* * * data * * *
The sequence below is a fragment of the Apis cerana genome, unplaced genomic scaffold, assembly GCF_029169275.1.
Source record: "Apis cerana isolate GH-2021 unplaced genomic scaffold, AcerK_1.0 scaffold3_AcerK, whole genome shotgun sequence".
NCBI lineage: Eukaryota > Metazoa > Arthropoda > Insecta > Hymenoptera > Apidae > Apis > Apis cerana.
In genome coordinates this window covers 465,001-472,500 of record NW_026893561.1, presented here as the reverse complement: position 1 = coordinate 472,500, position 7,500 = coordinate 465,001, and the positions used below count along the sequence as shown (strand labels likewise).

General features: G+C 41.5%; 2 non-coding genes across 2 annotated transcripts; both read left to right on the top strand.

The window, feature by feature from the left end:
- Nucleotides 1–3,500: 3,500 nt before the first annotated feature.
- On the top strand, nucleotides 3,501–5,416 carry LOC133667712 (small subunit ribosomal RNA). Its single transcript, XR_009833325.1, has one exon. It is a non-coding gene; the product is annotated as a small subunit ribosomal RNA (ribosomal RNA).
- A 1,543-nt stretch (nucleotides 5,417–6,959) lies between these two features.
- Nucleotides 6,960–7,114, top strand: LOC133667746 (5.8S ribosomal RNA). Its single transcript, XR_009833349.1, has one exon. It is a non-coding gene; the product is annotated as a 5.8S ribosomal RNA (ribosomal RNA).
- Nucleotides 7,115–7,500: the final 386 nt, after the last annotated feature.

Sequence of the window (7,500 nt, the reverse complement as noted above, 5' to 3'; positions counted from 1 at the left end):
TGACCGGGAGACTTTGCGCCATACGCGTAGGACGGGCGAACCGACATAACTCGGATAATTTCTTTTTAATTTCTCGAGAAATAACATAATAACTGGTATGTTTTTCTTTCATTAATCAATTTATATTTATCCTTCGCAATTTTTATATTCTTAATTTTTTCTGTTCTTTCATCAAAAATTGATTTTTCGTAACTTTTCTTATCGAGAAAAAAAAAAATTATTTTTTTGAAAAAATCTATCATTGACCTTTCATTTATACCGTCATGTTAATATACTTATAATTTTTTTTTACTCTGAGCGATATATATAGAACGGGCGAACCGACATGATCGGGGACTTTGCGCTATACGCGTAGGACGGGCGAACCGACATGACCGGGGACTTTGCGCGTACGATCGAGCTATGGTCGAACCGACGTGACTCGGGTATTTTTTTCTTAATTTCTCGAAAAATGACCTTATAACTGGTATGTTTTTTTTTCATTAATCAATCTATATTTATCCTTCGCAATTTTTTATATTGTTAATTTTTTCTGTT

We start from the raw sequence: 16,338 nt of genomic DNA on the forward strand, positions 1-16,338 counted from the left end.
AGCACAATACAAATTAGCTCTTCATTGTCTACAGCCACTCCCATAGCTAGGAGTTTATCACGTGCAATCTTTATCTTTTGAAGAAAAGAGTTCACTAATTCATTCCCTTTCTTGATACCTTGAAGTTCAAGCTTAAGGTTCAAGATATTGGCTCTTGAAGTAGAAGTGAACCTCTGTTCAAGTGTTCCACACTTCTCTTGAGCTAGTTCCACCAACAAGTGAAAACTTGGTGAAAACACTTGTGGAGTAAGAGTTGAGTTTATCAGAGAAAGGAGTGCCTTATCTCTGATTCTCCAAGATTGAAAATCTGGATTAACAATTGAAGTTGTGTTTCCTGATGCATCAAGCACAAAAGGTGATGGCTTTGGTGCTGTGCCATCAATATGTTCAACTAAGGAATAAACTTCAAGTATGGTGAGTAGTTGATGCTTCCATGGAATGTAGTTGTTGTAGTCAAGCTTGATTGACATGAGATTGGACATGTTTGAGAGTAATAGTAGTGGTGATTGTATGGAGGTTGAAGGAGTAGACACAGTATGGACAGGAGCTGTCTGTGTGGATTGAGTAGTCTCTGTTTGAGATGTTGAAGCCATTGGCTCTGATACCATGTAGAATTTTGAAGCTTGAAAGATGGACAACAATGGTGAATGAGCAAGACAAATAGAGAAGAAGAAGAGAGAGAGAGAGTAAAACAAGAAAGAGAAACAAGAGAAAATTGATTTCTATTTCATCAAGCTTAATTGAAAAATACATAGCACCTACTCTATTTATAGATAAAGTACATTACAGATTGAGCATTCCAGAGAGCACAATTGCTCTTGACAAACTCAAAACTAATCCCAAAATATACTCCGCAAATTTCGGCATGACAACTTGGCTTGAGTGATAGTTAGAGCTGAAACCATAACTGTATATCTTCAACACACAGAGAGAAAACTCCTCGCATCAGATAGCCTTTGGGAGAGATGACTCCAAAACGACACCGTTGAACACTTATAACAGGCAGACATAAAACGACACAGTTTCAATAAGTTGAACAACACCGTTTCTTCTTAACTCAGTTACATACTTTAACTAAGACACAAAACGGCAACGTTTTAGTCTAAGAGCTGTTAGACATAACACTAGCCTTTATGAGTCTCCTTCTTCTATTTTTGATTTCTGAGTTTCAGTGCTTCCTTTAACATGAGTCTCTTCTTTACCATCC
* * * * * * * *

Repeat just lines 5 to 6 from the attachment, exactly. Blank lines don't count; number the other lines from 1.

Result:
General features: G+C 41.5%; 2 non-coding genes across 2 annotated transcripts; both read left to right on the top strand.

The window, feature by feature from the left end: